“Why are doctors not trained to cope with mortality”? That is a question I have asked myself often over the past few years, not only with regard to doctors but any health care professional.
This TED book excerpt is an excellent read What doctors don’t learn about death and dying and made me think about the implications of this neglect of mortality in the education system.
“Our textbooks had almost nothing on aging or frailty or dying. How the process unfolds, how people experience the end of their lives and how it affects those around them?”
Disregard for our own human mortality is certainly a societal problem in general in my opinion, but it seems to be a particular problem in professions such as health care where the likelihood of encountering death is something that comes with the territory. If the limits of modern medicine would be acknowledged more openly, maybe we could focus our attention more on areas where a difference can be made: palliative care, pain management, bereavement support. And patients could be better prepared to deal with devastating news, supported by compassionate and empathetic care providers.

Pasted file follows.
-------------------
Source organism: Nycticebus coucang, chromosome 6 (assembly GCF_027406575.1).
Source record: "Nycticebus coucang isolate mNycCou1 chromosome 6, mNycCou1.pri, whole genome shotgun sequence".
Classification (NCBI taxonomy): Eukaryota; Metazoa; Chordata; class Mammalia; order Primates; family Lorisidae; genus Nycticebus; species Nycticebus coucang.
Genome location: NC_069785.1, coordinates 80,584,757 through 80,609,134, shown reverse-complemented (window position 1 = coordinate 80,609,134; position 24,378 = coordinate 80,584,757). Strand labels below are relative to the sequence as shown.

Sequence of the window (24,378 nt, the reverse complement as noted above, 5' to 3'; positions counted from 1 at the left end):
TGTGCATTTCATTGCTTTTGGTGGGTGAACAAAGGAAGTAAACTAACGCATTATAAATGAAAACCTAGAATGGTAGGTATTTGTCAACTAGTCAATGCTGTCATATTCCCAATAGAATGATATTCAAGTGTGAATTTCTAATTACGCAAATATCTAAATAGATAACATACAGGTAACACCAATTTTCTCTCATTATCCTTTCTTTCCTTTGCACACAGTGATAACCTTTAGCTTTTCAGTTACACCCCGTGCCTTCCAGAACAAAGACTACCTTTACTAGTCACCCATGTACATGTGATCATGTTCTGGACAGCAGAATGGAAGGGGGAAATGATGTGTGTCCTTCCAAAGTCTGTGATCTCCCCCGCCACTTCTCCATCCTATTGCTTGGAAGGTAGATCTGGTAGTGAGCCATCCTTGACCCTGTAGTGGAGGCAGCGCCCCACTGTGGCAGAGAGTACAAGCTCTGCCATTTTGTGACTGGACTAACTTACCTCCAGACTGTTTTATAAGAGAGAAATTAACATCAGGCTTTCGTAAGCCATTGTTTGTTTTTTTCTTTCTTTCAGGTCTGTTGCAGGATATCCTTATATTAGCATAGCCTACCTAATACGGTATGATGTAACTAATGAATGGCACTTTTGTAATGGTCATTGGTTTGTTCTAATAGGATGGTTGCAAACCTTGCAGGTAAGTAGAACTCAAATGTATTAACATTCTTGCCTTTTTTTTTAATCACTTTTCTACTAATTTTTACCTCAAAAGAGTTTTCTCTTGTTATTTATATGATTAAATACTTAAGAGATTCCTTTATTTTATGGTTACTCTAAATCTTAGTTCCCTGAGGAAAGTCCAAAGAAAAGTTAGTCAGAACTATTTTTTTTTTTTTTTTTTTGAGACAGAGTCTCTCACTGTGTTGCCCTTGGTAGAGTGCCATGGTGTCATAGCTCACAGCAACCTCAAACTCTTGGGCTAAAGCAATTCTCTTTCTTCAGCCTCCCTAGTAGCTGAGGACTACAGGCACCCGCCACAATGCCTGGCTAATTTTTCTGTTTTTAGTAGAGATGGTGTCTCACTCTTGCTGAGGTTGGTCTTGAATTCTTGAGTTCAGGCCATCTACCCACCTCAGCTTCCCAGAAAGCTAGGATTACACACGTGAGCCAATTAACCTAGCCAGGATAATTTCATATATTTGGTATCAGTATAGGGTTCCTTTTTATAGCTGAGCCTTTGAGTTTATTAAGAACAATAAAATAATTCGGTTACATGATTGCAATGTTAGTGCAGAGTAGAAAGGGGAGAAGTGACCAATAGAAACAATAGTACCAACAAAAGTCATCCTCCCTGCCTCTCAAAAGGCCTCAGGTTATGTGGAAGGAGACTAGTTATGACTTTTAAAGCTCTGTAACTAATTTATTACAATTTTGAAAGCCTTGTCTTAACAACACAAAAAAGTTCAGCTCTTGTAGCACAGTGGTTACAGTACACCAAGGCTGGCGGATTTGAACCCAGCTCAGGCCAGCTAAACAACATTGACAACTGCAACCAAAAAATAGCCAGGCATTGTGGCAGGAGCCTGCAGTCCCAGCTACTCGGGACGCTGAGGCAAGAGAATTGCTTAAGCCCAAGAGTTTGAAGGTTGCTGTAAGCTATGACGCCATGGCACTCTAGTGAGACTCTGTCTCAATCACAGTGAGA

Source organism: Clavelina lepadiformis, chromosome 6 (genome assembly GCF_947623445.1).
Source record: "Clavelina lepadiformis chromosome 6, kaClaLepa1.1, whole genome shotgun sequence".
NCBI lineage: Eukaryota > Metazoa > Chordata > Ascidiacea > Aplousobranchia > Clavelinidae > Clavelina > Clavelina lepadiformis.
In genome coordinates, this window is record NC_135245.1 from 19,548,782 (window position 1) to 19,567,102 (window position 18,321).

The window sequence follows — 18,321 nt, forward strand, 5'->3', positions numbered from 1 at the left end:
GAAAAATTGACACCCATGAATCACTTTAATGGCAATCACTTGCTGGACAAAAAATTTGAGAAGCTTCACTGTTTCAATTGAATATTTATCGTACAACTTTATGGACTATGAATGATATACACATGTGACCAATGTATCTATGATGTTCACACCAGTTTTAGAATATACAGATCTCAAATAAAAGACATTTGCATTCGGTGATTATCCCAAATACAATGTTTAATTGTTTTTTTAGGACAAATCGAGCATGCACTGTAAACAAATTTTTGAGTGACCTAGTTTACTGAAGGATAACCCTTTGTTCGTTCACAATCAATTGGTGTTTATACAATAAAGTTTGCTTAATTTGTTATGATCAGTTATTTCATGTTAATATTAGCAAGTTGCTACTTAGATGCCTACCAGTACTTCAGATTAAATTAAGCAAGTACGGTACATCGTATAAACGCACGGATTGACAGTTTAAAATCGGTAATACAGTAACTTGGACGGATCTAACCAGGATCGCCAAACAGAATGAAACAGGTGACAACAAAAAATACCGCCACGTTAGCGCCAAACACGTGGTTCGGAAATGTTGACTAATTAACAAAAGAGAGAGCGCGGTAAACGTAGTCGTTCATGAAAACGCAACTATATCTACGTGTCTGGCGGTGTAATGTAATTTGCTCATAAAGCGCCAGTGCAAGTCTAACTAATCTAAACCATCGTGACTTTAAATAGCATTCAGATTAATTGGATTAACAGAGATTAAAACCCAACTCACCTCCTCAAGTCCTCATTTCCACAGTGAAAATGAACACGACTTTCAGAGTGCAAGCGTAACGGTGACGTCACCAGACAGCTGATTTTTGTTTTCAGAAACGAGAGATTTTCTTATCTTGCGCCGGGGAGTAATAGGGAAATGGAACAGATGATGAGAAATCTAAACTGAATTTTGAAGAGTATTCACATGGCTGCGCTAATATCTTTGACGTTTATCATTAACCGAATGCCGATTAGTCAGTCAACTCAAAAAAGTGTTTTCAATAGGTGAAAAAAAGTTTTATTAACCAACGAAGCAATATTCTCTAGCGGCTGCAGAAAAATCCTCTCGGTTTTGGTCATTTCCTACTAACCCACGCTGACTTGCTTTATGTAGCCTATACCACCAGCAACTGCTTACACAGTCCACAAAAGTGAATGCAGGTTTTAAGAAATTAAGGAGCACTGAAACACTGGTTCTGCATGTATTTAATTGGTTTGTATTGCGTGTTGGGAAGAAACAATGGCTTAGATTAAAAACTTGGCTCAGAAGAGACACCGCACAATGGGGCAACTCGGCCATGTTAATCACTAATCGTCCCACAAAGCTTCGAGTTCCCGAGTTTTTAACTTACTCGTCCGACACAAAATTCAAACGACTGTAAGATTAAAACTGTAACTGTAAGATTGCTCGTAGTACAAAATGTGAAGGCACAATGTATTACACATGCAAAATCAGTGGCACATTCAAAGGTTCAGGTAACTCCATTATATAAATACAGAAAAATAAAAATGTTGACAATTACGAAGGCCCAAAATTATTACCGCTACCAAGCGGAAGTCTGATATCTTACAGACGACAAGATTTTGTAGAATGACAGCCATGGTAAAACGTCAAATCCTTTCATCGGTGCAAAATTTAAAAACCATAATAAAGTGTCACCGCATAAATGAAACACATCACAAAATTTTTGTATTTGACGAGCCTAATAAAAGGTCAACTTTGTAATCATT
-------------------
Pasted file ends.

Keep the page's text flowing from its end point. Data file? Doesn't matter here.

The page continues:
I sometimes feel that we have come to a stage where everyone expects to be healed, no matter how serious the problem might be. When I learned about my dad’s brain tumor my first thought was when will he be in for treatment? I did not consider that the tumor might not be curable. Why is that the case? Maybe because of a constant onslaught of news about medical breakthroughs that suggest that anything is possible. I seem to recall a headline that stuck with me: newspapers reported that we could do a head transplant. Seriously! I just googled it again and the news was from July 2013 in the Surgical Neurology International.
If we can transplant heads (in theory at least), cure cancer, repair spines etc. how could we not have solved all problems during child birth? And how could the support for parents be so limited if something goes wrong? It is time to change this.